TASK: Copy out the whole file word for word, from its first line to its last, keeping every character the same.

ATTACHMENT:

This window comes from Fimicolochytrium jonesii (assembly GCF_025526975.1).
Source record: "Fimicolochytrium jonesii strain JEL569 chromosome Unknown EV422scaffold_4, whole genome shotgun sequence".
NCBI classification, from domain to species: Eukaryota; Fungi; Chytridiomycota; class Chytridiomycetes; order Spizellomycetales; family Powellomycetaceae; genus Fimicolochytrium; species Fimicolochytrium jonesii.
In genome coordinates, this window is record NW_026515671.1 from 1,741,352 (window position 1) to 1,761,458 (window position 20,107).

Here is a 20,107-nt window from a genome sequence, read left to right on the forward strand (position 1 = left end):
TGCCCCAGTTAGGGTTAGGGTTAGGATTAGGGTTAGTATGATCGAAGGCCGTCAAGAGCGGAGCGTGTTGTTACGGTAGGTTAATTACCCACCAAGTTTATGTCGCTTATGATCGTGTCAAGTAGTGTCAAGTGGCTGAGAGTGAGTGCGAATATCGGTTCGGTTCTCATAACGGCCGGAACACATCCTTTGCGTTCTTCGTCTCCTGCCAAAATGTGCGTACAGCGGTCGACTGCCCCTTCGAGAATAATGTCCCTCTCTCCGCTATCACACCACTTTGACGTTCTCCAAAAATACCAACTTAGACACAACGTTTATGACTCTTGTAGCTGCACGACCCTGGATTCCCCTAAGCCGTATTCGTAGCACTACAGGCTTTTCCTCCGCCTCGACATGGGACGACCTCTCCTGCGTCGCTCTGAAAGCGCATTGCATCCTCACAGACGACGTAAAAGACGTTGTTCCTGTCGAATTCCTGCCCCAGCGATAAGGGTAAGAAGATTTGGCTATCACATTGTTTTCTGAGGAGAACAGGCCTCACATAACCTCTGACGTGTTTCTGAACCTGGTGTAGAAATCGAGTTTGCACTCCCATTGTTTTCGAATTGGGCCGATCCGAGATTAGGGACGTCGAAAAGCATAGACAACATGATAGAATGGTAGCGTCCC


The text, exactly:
This window comes from Fimicolochytrium jonesii (assembly GCF_025526975.1).
Source record: "Fimicolochytrium jonesii strain JEL569 chromosome Unknown EV422scaffold_4, whole genome shotgun sequence".
NCBI classification, from domain to species: Eukaryota; Fungi; Chytridiomycota; class Chytridiomycetes; order Spizellomycetales; family Powellomycetaceae; genus Fimicolochytrium; species Fimicolochytrium jonesii.
In genome coordinates, this window is record NW_026515671.1 from 1,741,352 (window position 1) to 1,761,458 (window position 20,107).

Here is a 20,107-nt window from a genome sequence, read left to right on the forward strand (position 1 = left end):
TGCCCCAGTTAGGGTTAGGGTTAGGATTAGGGTTAGTATGATCGAAGGCCGTCAAGAGCGGAGCGTGTTGTTACGGTAGGTTAATTACCCACCAAGTTTATGTCGCTTATGATCGTGTCAAGTAGTGTCAAGTGGCTGAGAGTGAGTGCGAATATCGGTTCGGTTCTCATAACGGCCGGAACACATCCTTTGCGTTCTTCGTCTCCTGCCAAAATGTGCGTACAGCGGTCGACTGCCCCTTCGAGAATAATGTCCCTCTCTCCGCTATCACACCACTTTGACGTTCTCCAAAAATACCAACTTAGACACAACGTTTATGACTCTTGTAGCTGCACGACCCTGGATTCCCCTAAGCCGTATTCGTAGCACTACAGGCTTTTCCTCCGCCTCGACATGGGACGACCTCTCCTGCGTCGCTCTGAAAGCGCATTGCATCCTCACAGACGACGTAAAAGACGTTGTTCCTGTCGAATTCCTGCCCCAGCGATAAGGGTAAGAAGATTTGGCTATCACATTGTTTTCTGAGGAGAACAGGCCTCACATAACCTCTGACGTGTTTCTGAACCTGGTGTAGAAATCGAGTTTGCACTCCCATTGTTTTCGAATTGGGCCGATCCGAGATTAGGGACGTCGAAAAGCATAGACAACATGATAGAATGGTAGCGTCCC